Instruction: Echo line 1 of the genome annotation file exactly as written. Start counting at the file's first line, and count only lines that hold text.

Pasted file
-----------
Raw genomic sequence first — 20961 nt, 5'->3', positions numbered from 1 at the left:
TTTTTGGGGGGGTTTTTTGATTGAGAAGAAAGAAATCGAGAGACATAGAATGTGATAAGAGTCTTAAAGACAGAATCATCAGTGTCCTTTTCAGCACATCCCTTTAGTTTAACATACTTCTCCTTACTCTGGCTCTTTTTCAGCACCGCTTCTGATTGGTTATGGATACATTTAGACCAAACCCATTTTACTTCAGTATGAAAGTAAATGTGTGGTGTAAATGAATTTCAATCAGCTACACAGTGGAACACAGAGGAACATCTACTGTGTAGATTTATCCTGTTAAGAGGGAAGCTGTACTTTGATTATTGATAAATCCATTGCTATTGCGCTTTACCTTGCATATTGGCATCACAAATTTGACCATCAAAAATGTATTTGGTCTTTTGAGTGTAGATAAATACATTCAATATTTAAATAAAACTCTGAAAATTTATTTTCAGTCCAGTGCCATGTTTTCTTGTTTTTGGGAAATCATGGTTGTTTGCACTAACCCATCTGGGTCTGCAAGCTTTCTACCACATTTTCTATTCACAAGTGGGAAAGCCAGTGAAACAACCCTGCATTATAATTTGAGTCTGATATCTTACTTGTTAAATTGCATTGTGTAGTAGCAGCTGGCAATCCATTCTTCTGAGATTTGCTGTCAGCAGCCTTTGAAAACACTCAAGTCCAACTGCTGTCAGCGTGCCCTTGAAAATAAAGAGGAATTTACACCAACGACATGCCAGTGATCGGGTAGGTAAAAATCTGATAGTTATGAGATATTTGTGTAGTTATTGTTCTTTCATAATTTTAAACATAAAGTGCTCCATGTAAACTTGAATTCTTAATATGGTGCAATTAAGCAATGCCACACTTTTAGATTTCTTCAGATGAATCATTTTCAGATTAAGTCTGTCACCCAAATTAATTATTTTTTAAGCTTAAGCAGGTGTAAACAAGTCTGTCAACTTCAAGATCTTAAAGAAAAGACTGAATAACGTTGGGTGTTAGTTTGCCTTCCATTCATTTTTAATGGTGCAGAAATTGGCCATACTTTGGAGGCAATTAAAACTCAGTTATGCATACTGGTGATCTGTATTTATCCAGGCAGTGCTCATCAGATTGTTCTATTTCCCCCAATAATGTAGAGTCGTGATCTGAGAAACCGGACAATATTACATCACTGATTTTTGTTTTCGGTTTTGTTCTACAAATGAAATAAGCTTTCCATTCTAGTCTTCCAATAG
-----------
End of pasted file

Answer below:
Raw genomic sequence first — 20961 nt, 5'->3', positions numbered from 1 at the left: